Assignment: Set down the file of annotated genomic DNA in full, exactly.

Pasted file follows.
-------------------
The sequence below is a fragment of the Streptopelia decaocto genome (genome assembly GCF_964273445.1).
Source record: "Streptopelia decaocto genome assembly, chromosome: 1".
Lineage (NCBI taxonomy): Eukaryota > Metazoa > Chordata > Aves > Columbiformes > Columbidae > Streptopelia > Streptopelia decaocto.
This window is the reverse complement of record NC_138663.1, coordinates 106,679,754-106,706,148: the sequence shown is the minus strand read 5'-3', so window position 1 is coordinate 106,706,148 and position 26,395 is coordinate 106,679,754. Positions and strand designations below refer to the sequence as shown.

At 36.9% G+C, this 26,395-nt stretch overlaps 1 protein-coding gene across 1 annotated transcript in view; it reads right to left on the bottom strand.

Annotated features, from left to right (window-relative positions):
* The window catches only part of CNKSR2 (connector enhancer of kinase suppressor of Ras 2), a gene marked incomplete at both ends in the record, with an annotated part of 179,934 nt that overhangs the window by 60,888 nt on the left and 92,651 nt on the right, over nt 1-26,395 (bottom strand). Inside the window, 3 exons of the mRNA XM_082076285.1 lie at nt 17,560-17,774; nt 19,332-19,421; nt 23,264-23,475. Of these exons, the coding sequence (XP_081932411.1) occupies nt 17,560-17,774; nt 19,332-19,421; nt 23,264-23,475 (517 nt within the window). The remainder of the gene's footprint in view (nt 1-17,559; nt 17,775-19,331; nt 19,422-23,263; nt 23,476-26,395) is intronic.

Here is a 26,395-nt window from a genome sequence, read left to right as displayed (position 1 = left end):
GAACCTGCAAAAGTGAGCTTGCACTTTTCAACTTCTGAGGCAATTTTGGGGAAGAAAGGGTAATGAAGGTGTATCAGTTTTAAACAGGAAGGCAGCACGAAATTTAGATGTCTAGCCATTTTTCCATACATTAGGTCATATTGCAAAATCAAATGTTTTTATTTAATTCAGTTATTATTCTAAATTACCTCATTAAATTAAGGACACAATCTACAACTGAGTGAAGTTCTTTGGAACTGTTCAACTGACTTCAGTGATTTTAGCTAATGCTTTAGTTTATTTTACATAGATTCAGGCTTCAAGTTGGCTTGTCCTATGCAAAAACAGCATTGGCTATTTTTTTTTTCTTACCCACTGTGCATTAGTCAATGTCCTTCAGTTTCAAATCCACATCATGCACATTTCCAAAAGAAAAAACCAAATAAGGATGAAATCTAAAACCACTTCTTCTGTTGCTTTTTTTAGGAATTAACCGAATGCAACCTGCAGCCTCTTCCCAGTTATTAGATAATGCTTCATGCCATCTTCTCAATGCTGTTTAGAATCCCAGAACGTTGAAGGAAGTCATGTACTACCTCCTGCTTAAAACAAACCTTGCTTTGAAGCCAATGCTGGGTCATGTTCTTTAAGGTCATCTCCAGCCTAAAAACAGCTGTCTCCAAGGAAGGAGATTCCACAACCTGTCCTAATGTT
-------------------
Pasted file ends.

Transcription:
The sequence below is a fragment of the Streptopelia decaocto genome (genome assembly GCF_964273445.1).
Source record: "Streptopelia decaocto genome assembly, chromosome: 1".
Lineage (NCBI taxonomy): Eukaryota > Metazoa > Chordata > Aves > Columbiformes > Columbidae > Streptopelia > Streptopelia decaocto.
This window is the reverse complement of record NC_138663.1, coordinates 106,679,754-106,706,148: the sequence shown is the minus strand read 5'-3', so window position 1 is coordinate 106,706,148 and position 26,395 is coordinate 106,679,754. Positions and strand designations below refer to the sequence as shown.

At 36.9% G+C, this 26,395-nt stretch overlaps 1 protein-coding gene across 1 annotated transcript in view; it reads right to left on the bottom strand.

Annotated features, from left to right (window-relative positions):
* The window catches only part of CNKSR2 (connector enhancer of kinase suppressor of Ras 2), a gene marked incomplete at both ends in the record, with an annotated part of 179,934 nt that overhangs the window by 60,888 nt on the left and 92,651 nt on the right, over nt 1-26,395 (bottom strand). Inside the window, 3 exons of the mRNA XM_082076285.1 lie at nt 17,560-17,774; nt 19,332-19,421; nt 23,264-23,475. Of these exons, the coding sequence (XP_081932411.1) occupies nt 17,560-17,774; nt 19,332-19,421; nt 23,264-23,475 (517 nt within the window). The remainder of the gene's footprint in view (nt 1-17,559; nt 17,775-19,331; nt 19,422-23,263; nt 23,476-26,395) is intronic.

Here is a 26,395-nt window from a genome sequence, read left to right as displayed (position 1 = left end):
GAACCTGCAAAAGTGAGCTTGCACTTTTCAACTTCTGAGGCAATTTTGGGGAAGAAAGGGTAATGAAGGTGTATCAGTTTTAAACAGGAAGGCAGCACGAAATTTAGATGTCTAGCCATTTTTCCATACATTAGGTCATATTGCAAAATCAAATGTTTTTATTTAATTCAGTTATTATTCTAAATTACCTCATTAAATTAAGGACACAATCTACAACTGAGTGAAGTTCTTTGGAACTGTTCAACTGACTTCAGTGATTTTAGCTAATGCTTTAGTTTATTTTACATAGATTCAGGCTTCAAGTTGGCTTGTCCTATGCAAAAACAGCATTGGCTATTTTTTTTTTCTTACCCACTGTGCATTAGTCAATGTCCTTCAGTTTCAAATCCACATCATGCACATTTCCAAAAGAAAAAACCAAATAAGGATGAAATCTAAAACCACTTCTTCTGTTGCTTTTTTTAGGAATTAACCGAATGCAACCTGCAGCCTCTTCCCAGTTATTAGATAATGCTTCATGCCATCTTCTCAATGCTGTTTAGAATCCCAGAACGTTGAAGGAAGTCATGTACTACCTCCTGCTTAAAACAAACCTTGCTTTGAAGCCAATGCTGGGTCATGTTCTTTAAGGTCATCTCCAGCCTAAAAACAGCTGTCTCCAAGGAAGGAGATTCCACAACCTGTCCTAATGTT